Privacy Anxiety

Mr. Zuckerberg states that new Facebook services can cause anxiety over privacy, but that this anxiety subsides in time. He cites an example from 2006 when 1 million or 10 percent of the then user base protested the news feed service that provides updates about what friends are doing. Today, he states, Facebook users would state that you couldn’t have Facebook without this feature.

Anyone can get used to anything, but I’m not sure that’s a good thing, nor do I think that’s very good logic. Prisoners of war and abused children get used to terrible conditions to survive, but now one would argue that’s the case.

Mr. Zuckerberg isn’t torturing soldiers or beating up little children. The service updating others on what you are doing, however, can lead to serious consequences. It has been documented that burglars will review the pages of Facebook users to identify houses where no one is at home so they know it’s safer to burglarize them. Autocratic regimes analyze Facebook friend networks to roll-up dissident networks. Facebook has been steadily making personal information more and more public.

Many users may not be “getting used to” the reduction in privacy related to these services because they don’t realize it’s happening. The only reason my wife is aware of the every changing Facebook terms is because of me. Facebook recently apologized for its stealth like release of the new facial recognition services that automatically suggests tags.

Is a reduction in privacy bad for your health? If we assume it is, then should there be a warning label on all sites that collect information to alert users? “Warning: The FTC has determined that the more personal information you provide to 3rd parties, the more likely you are to be a victim of identify theft.” If users still want to smoke the cigarette, well, they’ve been warned.

We generally don’t sell cigarettes to minors because we think that as a minor they do not have the maturity to make that decision. Do we think the 20 million minors on Facebook are able to make good decisions on privacy? Scottish authorities want parents to watch their children online. Apparently the Scotts don’t think minors make good decisions.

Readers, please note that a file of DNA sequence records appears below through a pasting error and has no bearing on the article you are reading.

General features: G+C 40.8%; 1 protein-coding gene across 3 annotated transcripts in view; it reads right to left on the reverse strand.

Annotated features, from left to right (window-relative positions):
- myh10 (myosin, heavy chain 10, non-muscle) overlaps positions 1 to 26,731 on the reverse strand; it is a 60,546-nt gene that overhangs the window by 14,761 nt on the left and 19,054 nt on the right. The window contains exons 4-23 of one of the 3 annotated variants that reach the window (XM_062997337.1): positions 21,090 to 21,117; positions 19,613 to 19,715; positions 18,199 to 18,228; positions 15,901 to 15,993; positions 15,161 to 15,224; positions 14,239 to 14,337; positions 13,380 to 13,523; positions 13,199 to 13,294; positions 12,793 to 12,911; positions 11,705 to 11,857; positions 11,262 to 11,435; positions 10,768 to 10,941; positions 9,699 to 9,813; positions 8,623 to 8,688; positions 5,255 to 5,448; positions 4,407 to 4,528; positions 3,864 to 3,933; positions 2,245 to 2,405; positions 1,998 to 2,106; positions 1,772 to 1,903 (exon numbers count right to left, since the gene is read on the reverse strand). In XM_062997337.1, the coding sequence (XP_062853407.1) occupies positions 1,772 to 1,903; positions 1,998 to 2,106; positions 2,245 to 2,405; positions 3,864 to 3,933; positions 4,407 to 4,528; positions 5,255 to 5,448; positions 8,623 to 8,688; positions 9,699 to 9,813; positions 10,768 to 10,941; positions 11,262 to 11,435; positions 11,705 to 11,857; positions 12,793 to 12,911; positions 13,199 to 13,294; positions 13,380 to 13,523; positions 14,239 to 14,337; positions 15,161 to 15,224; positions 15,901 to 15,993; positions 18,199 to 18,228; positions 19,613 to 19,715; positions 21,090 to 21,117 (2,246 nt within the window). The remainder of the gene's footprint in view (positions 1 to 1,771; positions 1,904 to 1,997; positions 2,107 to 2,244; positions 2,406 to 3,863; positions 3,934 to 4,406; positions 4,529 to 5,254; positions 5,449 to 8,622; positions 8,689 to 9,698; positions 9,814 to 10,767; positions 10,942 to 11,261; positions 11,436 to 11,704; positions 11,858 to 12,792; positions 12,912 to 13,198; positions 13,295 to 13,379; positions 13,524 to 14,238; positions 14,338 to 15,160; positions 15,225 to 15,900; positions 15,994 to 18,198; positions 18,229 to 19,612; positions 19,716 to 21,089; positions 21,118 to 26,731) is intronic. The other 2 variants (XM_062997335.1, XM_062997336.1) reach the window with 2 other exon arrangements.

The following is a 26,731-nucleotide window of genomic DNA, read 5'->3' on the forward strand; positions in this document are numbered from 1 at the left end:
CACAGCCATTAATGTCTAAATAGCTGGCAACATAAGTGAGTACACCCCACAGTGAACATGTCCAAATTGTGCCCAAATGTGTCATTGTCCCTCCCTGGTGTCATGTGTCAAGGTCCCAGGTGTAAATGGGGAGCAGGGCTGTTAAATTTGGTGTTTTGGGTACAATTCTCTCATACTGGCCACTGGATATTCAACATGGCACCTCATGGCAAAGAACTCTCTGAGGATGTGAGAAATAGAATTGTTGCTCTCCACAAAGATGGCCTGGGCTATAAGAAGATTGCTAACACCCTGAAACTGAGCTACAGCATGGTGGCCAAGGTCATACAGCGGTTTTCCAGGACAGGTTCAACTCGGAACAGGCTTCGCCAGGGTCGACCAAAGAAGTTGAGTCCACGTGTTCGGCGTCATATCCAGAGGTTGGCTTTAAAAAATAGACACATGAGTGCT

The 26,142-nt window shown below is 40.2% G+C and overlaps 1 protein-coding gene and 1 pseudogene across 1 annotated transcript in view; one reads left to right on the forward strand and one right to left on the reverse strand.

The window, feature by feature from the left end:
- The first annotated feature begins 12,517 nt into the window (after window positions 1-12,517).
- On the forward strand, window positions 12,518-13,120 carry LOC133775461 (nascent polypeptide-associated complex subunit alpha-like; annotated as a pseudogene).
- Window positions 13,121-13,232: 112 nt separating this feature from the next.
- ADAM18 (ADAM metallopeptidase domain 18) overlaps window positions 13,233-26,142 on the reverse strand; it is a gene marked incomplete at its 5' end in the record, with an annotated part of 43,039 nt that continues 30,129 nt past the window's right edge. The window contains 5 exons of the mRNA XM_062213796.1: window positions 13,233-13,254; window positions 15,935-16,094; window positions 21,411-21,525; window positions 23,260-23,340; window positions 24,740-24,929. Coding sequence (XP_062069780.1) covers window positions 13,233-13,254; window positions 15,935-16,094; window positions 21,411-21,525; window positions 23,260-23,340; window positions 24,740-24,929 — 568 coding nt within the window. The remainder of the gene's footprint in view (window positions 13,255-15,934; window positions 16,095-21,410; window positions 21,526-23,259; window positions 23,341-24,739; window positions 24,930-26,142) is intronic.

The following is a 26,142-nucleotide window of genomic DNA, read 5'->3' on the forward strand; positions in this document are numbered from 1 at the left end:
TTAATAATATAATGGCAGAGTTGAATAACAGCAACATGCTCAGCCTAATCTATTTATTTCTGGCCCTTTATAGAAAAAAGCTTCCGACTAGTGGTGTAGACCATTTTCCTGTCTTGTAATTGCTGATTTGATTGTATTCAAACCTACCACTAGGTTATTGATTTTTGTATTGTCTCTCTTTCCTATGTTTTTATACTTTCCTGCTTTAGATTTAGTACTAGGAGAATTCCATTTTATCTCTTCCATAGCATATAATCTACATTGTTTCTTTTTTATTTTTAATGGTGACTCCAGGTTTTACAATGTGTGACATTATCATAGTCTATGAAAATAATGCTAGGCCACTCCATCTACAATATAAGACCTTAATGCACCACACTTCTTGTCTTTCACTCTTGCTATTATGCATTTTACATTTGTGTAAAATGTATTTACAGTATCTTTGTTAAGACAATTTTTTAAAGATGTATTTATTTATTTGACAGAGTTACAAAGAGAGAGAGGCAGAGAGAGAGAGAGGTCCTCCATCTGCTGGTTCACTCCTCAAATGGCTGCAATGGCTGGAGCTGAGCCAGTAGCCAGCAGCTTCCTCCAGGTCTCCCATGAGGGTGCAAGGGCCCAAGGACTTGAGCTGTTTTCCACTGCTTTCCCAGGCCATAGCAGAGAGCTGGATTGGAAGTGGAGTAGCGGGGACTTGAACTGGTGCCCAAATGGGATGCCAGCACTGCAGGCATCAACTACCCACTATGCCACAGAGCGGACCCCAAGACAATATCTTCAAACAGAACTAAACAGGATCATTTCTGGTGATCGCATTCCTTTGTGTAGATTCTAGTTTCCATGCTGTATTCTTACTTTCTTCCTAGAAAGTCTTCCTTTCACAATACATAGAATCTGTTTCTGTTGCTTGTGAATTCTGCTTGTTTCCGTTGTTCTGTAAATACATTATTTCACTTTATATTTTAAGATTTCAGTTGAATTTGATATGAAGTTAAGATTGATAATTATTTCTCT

It’s like the proverbial frog and boiling water. If you drop a frog into boiling water, he will hop out. If you slowly increase the heat, he will sit in it and boil to death. Is Mr. Zuckerberg slowly turning up the heat on us?

Perhaps Mr. Zuckerberg is slowly boiling our privacy to death and us along with it.

So does the anxiety subside over time because Facebook users (1) learn that their privacy isn’t that important in the brave new world of social media; (2) don’t have a clue to begin with what the consequences of their actions are; (3) learn to live with the anxiety; or (4) know Mr. Zuckerberg is right and that the privacy advocates don’t understand the new world Mr. Zuckerberg has created.

I think the answer is that none of us really know where we are going in a world where some suggest sovereign countries ought to send ambassadors to Facebook. It is not acceptable to roll out stealth services inconsistent with privacy expectations. Users need to be informed. Users also need to responsible. Users do not understand the implications of their actions, but nor do we do a very good job of educating them. What is private varies by generation, culture, education, tech savvy and who knows what else.

Movements rarely begin or end with a big bang. It didn’t gain it’s users overnight (thought it does seem that way sometimes). If Facebook erodes users privacy to the extent that there are real or perceived grievances for a certain percentage of users (I have no idea what that tipping point is), other social networks that have greater privacy protections will pick up the slack. If you think Facebook is a juggernaut that can’t be stopped, just read the comments from The Official Facebook Blog where users were informed of the facial recognition and auto tagging feature. They were almost invariably negative. Though over 13,000 users “liked” the blog post announcing the feature.

I am an active Facebook user, but I am always updating my privacy settings.

Just remember, one day, the wolf did show up.

Note: Apparently, the boiling frog metaphor doesn’t work in real life. If you drop a frog in boiling water, it probably dies instantly. If you slowly turn up the temperature, it will eventually try to get out.

One thought on “Privacy Anxiety

  1. Pingback: Infographic: Do You Care About Privacy on Your Cell Phone? – Nicholas Jackson – Technology – The Atlantic « Next Practices

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